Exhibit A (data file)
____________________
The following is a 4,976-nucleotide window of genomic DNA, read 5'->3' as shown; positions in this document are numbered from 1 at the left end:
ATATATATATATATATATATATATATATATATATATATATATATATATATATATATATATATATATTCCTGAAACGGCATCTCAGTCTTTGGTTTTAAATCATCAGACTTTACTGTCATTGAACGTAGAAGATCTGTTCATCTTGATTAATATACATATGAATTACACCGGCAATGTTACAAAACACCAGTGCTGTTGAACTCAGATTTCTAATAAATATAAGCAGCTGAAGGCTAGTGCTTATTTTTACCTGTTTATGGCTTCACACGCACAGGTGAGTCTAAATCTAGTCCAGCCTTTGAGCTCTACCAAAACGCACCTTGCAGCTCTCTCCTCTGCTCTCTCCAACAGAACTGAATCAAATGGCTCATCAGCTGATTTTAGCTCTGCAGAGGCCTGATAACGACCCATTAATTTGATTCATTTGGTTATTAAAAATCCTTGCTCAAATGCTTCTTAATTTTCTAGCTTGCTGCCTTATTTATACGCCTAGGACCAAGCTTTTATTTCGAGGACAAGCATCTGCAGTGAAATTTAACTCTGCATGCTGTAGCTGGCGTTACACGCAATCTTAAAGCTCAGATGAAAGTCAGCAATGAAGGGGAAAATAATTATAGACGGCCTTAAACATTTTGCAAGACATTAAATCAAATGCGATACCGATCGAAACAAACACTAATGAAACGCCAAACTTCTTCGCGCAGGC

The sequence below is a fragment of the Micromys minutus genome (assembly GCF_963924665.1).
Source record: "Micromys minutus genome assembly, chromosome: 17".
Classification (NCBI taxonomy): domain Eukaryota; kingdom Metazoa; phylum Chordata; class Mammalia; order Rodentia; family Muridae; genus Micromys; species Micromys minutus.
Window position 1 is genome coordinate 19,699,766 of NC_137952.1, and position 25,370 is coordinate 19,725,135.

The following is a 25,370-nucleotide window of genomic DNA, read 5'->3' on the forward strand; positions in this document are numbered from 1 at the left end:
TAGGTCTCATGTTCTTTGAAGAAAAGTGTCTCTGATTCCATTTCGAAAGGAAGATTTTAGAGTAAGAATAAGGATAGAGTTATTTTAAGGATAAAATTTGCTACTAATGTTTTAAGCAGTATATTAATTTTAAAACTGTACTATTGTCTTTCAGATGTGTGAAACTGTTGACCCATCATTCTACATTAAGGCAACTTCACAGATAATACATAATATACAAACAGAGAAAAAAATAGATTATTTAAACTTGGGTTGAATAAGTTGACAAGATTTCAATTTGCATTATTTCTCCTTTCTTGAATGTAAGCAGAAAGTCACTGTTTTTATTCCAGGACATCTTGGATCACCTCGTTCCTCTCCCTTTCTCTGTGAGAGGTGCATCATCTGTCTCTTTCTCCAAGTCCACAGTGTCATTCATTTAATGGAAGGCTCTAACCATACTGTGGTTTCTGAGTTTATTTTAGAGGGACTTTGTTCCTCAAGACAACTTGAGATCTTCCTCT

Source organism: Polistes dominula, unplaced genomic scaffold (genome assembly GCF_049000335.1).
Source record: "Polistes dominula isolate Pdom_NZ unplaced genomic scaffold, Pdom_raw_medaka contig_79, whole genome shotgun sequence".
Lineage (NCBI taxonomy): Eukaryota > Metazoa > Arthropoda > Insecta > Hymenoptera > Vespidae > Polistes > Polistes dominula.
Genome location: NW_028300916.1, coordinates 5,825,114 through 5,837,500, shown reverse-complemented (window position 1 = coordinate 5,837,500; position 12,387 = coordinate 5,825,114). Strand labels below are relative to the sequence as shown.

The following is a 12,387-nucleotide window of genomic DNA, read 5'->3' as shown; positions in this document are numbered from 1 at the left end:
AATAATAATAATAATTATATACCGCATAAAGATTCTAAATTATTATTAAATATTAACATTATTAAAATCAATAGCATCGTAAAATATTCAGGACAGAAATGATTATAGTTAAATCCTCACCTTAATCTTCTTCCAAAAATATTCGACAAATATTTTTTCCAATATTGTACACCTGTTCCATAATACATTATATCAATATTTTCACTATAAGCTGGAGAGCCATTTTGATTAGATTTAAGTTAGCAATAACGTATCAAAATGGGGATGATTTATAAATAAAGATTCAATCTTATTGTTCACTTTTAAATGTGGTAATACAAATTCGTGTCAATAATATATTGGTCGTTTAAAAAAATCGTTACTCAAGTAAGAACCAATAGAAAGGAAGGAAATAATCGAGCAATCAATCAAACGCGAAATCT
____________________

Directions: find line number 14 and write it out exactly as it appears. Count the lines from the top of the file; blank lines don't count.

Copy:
AATAATAATAATAATTATATACCGCATAAAGATTCTAAATTATTATTAAATATTAACATTATTAAAATCAATAGCATCGTAAAATATTCAGGACAGAAATGATTATAGTTAAATCCTCACCTTAATCTTCTTCCAAAAATATTCGACAAATATTTTTTCCAATATTGTACACCTGTTCCATAATACATTATATCAATATTTTCACTATAAGCTGGAGAGCCATTTTGATTAGATTTAAGTTAGCAATAACGTATCAAAATGGGGATGATTTATAAATAAAGATTCAATCTTATTGTTCACTTTTAAATGTGGTAATACAAATTCGTGTCAATAATATATTGGTCGTTTAAAAAAATCGTTACTCAAGTAAGAACCAATAGAAAGGAAGGAAATAATCGAGCAATCAATCAAACGCGAAATCT